What then is left for a visiting President to do? Some cling to the notion that more American assurances and carrots will encourage Israel on the road to peace. That is farcical. The juiciest economic, military and diplomatic carrots have already been conferred on Israel irrespective of its entrenchment of occupation or violations of international law. No American carrot will induce Naftali Bennett or Uri Ariel, or Netanyahu and his faction of annexationists to abandon the settlements. So if the President is unwilling to change the rules of the game, better that he go with the flow, that he embrace and own the primacy of the political in this relationship. He can dust-off and re-tool part of the Clinton playbook of the 1990’s for engineering Israeli politics.
And that is probably what Obama’s visit should and in fact may start to do. By speaking directly to Israelis, including at an especially convened event in Jerusalem, Obama is doing something he avoided in his first term: He is accumulating some personal credit in the bank with the Israeli public. He should be looking to create an opportunity during his second term to draw on that deposit by building toward a clear moment of decision for Israel on the terms of reference for a two-state deal, notably a territorial resolution based on the 1967 lines with equal and minimal land swaps.
The relationship with Israel’s new kingmaker and self-anointed future king, Yair Lapid, should also be seen through a political lens. Can Lapid be educated on the Palestinian issue (he sure needs it)? Is he worth investing in? And what should he be expected to do on the Palestinian issue from within the government (most likely preventive in nature) in exchange? Through public diplomacy Lapid’s voters should be convinced that something is at stake if Yesh Atid support the settlement policies and peace rejectionism of Netanyahu-Bennett.
Finally, the U.S. administration should understand the political significance and potential residing in the composition of the new opposition, which brings together the centre-left and Arab parties with a Haredi bloc that is now in a tense stand-off with the in-government nationalist religious settler camp. The President and future high-level visitors should not waste their time (or at least waste minimal time) in bilateral meetings with opposition leader Shelly Yacimovich; they should rather celebrate Israeli democracy by convening together a broader spectrum of the Knesset opposition leadership that includes members of the Haredi and Arab factions, Meretz, and Labour’s more diplomatically-inclined leaders such as Yitzhak Herzog and Merav Michaeli. Obama should hold such a meeting. Engagement by American and other foreign dignitaries can help this alliance, one that is potentially crucial for Israel’s future, to gel around a shared national security platform and not just a domestic agenda.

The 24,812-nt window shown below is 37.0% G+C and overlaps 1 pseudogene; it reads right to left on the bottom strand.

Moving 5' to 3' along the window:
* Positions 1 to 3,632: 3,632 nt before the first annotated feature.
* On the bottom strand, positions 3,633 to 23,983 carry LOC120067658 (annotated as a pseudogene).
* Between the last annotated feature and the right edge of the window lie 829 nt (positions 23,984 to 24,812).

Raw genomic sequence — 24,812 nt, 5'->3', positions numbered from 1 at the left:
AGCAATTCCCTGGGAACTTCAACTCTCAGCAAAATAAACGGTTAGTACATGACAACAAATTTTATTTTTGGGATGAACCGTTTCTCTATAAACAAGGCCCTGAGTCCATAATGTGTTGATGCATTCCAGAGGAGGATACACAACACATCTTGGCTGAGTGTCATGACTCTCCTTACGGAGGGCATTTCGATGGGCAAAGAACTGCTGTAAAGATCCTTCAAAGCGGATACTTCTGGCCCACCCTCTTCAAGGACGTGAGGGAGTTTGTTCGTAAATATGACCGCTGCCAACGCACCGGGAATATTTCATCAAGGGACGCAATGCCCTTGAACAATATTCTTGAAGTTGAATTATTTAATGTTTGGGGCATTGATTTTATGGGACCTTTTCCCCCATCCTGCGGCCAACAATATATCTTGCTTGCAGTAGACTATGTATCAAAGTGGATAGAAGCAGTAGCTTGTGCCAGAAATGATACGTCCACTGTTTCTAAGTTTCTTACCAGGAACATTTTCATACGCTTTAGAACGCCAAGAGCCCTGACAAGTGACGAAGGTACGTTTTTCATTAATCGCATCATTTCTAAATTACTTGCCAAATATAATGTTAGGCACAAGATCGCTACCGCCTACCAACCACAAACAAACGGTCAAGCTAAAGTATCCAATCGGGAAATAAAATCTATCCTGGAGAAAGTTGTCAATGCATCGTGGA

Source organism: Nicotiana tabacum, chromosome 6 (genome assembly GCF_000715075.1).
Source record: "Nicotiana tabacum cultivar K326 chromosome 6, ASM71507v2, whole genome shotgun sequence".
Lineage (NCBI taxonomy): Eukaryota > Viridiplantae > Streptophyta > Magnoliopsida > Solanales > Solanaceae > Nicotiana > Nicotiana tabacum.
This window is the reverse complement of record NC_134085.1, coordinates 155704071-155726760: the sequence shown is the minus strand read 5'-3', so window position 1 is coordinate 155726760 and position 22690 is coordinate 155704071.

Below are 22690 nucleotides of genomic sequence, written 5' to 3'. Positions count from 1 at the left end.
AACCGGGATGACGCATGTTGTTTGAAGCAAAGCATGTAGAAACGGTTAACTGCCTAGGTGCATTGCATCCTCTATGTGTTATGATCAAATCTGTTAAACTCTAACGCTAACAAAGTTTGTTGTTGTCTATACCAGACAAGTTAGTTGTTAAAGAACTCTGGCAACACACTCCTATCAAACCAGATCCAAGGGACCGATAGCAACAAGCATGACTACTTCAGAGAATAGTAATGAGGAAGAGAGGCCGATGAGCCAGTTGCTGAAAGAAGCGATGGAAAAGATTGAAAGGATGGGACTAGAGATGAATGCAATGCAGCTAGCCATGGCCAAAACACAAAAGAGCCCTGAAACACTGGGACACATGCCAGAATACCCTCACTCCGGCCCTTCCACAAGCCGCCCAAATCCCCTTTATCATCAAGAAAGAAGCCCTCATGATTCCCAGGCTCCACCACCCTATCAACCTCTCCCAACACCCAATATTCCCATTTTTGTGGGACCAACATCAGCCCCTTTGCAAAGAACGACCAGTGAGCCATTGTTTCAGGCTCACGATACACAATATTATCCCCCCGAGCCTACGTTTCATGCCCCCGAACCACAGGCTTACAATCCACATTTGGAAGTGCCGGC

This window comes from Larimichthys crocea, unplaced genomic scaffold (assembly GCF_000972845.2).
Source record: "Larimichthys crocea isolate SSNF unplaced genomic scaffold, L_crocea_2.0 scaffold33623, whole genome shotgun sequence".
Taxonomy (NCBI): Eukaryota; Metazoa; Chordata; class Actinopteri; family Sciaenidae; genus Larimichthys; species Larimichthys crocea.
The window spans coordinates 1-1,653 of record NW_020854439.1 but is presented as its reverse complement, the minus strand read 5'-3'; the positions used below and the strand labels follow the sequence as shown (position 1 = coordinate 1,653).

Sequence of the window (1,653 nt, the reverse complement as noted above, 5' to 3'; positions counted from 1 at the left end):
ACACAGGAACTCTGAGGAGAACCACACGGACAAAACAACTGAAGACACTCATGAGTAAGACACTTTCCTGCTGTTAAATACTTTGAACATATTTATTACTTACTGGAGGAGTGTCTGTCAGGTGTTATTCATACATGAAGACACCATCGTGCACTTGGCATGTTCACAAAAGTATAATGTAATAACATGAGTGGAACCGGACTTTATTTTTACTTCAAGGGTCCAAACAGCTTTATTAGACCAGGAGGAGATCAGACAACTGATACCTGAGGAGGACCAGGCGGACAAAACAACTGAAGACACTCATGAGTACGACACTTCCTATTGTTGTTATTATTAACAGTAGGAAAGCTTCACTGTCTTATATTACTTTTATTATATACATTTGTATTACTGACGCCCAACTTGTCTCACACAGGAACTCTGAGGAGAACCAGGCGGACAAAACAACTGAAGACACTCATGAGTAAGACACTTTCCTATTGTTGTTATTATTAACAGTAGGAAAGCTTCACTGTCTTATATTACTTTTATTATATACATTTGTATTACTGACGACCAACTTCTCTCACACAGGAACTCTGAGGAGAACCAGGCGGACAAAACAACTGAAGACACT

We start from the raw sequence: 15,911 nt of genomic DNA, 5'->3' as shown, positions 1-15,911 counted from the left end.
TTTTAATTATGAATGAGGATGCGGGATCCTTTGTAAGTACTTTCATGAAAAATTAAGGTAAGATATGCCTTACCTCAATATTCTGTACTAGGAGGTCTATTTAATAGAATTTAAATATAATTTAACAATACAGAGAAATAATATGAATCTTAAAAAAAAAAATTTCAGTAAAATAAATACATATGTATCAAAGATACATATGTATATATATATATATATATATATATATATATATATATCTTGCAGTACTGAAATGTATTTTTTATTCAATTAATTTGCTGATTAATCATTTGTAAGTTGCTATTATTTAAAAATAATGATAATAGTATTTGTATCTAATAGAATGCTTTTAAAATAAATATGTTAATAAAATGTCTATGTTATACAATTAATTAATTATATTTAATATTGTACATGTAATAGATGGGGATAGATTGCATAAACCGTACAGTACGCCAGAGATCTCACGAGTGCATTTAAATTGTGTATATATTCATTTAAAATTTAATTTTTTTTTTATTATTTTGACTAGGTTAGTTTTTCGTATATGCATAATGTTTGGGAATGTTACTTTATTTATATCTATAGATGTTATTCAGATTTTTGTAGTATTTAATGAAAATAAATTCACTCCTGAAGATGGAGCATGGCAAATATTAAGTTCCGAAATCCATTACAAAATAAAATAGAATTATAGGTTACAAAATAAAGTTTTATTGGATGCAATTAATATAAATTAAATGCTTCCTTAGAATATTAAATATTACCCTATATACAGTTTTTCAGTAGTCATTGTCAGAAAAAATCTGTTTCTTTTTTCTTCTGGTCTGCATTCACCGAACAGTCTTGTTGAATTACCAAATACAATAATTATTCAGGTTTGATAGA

For the Palestinian leadership the Obama visit should be (yet another) occasion for drawing their own conclusions on the need to accumulate leverage independent of U.S. policy.
American presidents are not Middle East scholars, they are politicians. If Obama begins to grasp the tribal, fluid and divided nature of Israeli politics and how he might impact the political calculations of Israeli voters and tribal leaders (including the new leader of the Ashkenazi middle class tribe, Yair Lapid and especially given Netanyahu’s weakened position) then this visit might be worth something after all.
Daniel Levy is director of the Middle East and North Africa program at the European Council on Foreign Relations, based in London. He is also senior research fellow at the New America Foundation and a board member of the New Israel Fund.